And it's not just people being ornery, protecting silos, or moving slow—some of it is technical. “Our studies have shown that companies struggle with consensus on data architectures and processes that will support all PLM stakeholders across engineering, manufacturing, procurement, defining product strategies, etc.,” Halpern said. “The change management and consensus building needed to evolve PLM discipline is the key challenge.”
Lindenthal of PLMAdvisors recommends tackling the issue up-front. “Most PLM software companies and system integrators underestimate or largely disregard the importance of organizational change management during the evaluation and implementation of a PLM system in the organization,” he said.
As a result, PLM is rarely fully utilized.
According to Bilello, “PLM is only scratching the surface in most organizations.”
Prouty agrees. “Our research shows that less than 40 percent of a PLM suite is used,” he said. “And this is in better companies. It comes down to training, and ability to adapt the organization to using new tools.”
Schroer at Aras thinks the solution is to make PLM vanish—“cloaking” the suite of tightly integrated services and its mix of on-premise and cloud IT underpinnings.
“To the end users, the key value proposition for the future PLM environment will be the disappearance of PLM itself,” he said. “The PLM methodology and IT technology should be embedded in the tools and applications that are used every day—MS-Office, CAD, mobile, web portals, etc. Wherever the end user is working, behind the scenes, the PLM platform is ensuring real-time visibility and control—driving better products and reducing liability and risk.”
The following scenario, created by Marc Halpern, vice president at Gartner Inc., illustrates an application of product lifecycle management. It is adapted from his report, Product Innovation Platforms: The Foundation of Product Design and PLM in the Digital Business Era.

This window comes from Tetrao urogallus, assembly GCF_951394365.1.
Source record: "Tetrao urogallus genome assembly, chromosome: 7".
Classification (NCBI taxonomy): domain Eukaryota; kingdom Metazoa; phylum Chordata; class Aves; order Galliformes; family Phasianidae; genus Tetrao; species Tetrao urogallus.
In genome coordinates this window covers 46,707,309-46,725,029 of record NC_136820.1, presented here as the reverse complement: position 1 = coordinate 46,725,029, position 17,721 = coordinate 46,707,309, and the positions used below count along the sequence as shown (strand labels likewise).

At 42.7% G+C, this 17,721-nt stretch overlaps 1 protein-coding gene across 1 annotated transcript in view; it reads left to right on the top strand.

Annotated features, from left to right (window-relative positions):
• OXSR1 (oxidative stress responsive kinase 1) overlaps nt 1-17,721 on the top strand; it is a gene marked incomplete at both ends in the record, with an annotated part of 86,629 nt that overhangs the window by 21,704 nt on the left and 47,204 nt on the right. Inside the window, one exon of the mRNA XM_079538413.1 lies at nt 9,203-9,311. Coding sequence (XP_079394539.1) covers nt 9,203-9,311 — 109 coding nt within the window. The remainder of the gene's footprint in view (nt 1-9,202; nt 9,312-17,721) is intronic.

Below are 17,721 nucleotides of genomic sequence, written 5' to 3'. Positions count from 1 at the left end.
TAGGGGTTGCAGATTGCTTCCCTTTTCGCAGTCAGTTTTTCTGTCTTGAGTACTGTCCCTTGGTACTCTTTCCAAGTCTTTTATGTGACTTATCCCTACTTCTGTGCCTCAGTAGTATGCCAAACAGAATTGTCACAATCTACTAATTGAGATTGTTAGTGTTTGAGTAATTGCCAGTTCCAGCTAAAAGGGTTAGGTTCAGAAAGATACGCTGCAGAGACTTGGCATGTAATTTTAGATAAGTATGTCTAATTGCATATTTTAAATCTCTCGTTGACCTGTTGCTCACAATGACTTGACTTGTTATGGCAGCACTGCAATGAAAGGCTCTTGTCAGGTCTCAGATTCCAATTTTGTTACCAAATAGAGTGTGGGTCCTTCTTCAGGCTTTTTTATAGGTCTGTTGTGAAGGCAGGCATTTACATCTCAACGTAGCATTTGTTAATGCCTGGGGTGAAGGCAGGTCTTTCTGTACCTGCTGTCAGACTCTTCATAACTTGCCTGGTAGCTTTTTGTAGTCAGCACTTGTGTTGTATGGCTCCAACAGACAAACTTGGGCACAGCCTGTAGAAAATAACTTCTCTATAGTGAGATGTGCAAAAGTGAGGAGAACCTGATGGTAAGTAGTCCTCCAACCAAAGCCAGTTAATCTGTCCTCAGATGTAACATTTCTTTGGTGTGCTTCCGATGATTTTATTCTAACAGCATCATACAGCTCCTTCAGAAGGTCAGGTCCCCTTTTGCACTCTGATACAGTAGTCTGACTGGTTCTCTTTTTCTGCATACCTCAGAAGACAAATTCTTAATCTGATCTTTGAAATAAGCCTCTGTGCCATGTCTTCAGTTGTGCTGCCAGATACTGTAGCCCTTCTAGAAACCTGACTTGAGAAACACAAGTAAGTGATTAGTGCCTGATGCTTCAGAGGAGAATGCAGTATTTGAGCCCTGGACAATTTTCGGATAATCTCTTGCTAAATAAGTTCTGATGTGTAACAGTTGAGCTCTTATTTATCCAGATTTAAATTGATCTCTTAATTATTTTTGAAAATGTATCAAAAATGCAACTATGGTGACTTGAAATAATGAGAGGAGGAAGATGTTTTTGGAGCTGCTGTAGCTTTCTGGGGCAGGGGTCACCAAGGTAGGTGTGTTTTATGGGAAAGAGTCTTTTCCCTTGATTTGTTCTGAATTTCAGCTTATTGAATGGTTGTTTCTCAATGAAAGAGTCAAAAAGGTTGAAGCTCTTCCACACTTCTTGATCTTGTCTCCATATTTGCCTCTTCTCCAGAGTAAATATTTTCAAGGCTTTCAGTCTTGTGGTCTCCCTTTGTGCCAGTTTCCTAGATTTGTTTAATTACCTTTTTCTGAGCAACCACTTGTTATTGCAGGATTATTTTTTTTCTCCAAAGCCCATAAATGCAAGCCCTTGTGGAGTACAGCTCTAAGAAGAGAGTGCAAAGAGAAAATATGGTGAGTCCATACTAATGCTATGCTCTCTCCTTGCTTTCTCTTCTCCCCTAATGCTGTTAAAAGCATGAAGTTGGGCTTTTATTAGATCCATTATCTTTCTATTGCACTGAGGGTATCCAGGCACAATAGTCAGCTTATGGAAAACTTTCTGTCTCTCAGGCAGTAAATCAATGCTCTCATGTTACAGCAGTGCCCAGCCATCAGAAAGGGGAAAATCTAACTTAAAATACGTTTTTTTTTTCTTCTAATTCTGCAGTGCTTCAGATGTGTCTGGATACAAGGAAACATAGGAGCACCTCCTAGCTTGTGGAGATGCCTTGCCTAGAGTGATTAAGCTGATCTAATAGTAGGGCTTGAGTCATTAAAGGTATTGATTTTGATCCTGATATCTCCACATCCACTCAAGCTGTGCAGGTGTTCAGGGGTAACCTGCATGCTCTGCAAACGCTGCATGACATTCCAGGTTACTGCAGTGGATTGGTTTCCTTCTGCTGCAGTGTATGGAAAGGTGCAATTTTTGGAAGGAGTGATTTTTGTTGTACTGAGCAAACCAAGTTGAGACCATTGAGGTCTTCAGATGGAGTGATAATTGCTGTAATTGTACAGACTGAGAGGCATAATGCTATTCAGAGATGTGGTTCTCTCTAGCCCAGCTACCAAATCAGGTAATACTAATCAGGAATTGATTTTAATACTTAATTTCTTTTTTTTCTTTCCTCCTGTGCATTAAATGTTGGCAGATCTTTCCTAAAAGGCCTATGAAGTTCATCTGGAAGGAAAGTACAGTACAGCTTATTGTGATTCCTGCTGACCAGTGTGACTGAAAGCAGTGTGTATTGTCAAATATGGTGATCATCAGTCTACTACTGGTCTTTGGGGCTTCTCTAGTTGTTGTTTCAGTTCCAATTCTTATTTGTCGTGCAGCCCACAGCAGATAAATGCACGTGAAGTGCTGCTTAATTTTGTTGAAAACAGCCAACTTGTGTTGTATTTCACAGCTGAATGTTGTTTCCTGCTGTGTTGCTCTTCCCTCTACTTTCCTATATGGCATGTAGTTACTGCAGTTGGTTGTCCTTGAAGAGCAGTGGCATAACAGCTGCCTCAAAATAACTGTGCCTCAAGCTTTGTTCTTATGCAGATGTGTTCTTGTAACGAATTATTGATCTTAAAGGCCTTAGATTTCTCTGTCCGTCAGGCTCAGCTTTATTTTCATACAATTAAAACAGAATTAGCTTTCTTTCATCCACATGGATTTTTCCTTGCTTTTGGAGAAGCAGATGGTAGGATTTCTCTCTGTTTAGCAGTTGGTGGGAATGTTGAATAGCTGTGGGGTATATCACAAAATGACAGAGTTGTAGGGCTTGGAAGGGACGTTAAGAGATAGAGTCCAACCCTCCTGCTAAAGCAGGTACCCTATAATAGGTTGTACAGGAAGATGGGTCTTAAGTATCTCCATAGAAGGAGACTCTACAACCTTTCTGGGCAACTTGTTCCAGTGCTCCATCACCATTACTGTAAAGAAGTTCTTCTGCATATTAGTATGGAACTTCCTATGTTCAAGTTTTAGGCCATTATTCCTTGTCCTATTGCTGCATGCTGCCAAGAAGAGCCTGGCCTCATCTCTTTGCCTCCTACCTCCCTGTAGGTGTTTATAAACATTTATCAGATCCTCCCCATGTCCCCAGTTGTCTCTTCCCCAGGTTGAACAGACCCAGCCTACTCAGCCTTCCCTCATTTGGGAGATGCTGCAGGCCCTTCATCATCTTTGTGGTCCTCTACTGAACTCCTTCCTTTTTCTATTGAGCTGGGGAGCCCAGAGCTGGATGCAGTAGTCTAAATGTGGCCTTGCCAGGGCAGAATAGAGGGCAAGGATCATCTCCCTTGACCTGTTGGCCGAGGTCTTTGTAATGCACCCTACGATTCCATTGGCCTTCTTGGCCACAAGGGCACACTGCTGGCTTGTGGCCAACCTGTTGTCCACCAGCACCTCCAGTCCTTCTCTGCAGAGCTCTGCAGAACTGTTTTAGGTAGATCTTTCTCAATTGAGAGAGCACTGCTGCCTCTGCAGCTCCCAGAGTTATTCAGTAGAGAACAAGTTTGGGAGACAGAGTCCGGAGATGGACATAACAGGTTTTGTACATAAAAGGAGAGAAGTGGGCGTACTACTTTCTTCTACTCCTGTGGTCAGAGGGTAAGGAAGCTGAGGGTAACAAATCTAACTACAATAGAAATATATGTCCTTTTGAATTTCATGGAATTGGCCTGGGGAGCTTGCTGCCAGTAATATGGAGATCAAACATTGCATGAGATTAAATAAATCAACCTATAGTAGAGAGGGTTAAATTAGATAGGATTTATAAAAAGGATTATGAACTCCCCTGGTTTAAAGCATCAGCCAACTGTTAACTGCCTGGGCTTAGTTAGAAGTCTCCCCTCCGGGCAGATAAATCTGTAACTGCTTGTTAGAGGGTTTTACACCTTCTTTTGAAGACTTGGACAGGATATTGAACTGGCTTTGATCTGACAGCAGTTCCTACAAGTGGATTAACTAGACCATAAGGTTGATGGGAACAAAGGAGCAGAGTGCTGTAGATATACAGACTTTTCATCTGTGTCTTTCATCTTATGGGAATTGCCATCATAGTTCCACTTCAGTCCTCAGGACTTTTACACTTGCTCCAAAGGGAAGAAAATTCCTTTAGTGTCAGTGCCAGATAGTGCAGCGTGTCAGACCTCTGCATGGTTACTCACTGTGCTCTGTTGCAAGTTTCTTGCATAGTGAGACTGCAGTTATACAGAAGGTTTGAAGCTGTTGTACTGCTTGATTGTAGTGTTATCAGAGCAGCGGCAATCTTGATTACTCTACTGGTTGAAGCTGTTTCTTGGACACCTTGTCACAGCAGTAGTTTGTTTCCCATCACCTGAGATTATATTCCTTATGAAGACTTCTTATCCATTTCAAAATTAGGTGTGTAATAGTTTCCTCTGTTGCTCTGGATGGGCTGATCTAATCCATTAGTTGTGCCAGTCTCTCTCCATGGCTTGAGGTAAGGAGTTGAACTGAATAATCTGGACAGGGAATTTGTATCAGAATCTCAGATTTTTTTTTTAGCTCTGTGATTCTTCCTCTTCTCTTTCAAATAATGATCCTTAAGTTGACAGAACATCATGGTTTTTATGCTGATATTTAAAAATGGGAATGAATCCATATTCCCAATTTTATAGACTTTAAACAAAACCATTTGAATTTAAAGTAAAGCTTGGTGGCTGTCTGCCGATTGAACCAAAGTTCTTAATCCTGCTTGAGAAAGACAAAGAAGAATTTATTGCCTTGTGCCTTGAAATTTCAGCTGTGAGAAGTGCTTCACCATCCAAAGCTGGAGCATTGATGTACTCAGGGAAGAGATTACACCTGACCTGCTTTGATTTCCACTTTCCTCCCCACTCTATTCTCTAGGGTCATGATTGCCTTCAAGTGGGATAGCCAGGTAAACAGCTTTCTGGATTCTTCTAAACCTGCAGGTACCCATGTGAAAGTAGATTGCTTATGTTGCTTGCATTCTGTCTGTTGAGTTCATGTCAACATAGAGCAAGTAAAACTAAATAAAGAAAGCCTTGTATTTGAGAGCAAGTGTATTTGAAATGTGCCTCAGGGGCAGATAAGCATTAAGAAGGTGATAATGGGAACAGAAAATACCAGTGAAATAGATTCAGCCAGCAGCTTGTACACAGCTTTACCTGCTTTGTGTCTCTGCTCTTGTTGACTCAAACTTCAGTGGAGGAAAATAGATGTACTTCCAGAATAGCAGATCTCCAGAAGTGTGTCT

An engineering manager leaves her Boston office for the airport to meet a prospective customer with a proposed product design. She knows the customer wants a lower price or will not accept the proposal. She analyzed performance and manufacturing quality data from similar products in the field using Internet of Things technology; her new design reflects these findings.
In the taxi, she sends a link to the design—from her mobile device, via the cloud—to a colleague in Munich, an expert in manufacturing cost estimating. When she reaches the airport they hold a collaboration session— she using her smartphone and he on his tablet, both viewing, rotating, and annotating a 3-D model of the original design.
She also knows design changes might impact the electronics packaging, so she uses the internal social network to find a packaging expert and determine that person's availability. She finds her expert in the company's Singapore office—figuring that using someone in Asia will allow her to leverage the time difference between Singapore, Munich, and Boston.
The Singapore expert does not have a license to access the company's design software; the manager approves a copy of the cloud-based application, and links the German engineer with the expert. While she is traveling and sleeping that night, the German and Singaporean engineers collaborate and propose two design alternatives that reduce the cost and satisfy packaging needs—performing simulations of mold filling and packaging (using cloud-based computing power) with predictive costing on their mobile devices.
Part of the redesign process involves finding parts from suppliers. They use geometry-based search to find 3-D models on the Web that they can test for fit, form, and function without building prototypes.
The next morning the engineering manager uses her tablet to access the design from her company's private cloud. She finds features from both designs that she wants to merge. After completing her proposed changes, she sends a quick text from her mobile device to the German engineer's laptop to confirm that her changes will not increase manufacturing cost or sacrifice quality. He works with her online to discover that a slight change to the merged design would improve manufacturability, thus improving quality and reducing cost.
Throughout the process, a cloud-based content management software is transparently capturing the progressive design. Anyone with access can roll backward and forward through the history of the design to understand who was involved, what they did, and how the design progressed.
During the customer meeting the engineering manager performs simulations in a virtual environment to demonstrate how the product will operate.